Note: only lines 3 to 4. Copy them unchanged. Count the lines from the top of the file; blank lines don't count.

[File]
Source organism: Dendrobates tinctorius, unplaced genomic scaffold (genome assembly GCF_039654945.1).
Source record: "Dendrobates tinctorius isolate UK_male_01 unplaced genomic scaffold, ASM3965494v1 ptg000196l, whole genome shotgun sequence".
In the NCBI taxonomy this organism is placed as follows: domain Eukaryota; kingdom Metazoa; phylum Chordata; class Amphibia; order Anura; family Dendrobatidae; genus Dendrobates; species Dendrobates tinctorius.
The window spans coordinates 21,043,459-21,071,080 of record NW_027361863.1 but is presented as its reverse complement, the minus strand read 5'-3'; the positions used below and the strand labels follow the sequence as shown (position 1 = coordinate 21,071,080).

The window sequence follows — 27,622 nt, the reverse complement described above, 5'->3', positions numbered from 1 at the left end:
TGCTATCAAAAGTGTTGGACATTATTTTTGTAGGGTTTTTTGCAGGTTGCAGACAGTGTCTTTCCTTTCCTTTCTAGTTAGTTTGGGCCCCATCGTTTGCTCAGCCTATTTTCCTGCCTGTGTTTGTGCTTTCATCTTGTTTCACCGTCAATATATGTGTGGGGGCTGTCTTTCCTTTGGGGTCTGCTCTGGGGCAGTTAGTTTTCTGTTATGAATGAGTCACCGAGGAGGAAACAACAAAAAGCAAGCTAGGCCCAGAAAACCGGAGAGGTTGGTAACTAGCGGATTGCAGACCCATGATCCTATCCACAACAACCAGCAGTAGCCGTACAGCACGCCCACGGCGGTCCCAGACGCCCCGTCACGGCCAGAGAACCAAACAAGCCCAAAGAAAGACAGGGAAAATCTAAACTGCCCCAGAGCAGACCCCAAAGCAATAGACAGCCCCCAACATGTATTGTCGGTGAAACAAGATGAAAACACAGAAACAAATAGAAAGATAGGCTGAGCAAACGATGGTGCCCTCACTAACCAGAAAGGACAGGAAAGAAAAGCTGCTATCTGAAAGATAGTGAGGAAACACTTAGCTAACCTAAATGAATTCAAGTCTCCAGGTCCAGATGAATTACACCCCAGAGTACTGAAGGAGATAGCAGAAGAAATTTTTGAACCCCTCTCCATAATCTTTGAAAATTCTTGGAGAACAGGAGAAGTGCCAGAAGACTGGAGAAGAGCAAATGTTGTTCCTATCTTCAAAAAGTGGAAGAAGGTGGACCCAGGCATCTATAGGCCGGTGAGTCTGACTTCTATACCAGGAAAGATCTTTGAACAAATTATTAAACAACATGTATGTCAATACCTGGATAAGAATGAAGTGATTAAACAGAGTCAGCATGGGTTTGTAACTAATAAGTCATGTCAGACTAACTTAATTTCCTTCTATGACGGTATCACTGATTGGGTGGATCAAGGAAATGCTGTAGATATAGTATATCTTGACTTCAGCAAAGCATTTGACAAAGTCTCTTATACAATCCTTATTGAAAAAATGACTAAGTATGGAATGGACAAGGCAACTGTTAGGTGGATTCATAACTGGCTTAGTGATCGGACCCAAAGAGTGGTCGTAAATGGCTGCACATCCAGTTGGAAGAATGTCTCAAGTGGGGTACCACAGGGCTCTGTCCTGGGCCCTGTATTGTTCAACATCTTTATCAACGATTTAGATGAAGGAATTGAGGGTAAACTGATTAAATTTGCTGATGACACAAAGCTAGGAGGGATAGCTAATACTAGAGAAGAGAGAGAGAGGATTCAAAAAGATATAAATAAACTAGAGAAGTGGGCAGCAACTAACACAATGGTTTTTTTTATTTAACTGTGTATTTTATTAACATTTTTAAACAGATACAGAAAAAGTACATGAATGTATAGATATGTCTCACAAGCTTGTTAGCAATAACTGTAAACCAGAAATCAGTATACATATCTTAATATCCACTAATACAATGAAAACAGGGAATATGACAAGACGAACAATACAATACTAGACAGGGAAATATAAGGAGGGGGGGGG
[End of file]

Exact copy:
In the NCBI taxonomy this organism is placed as follows: domain Eukaryota; kingdom Metazoa; phylum Chordata; class Amphibia; order Anura; family Dendrobatidae; genus Dendrobates; species Dendrobates tinctorius.
The window spans coordinates 21,043,459-21,071,080 of record NW_027361863.1 but is presented as its reverse complement, the minus strand read 5'-3'; the positions used below and the strand labels follow the sequence as shown (position 1 = coordinate 21,071,080).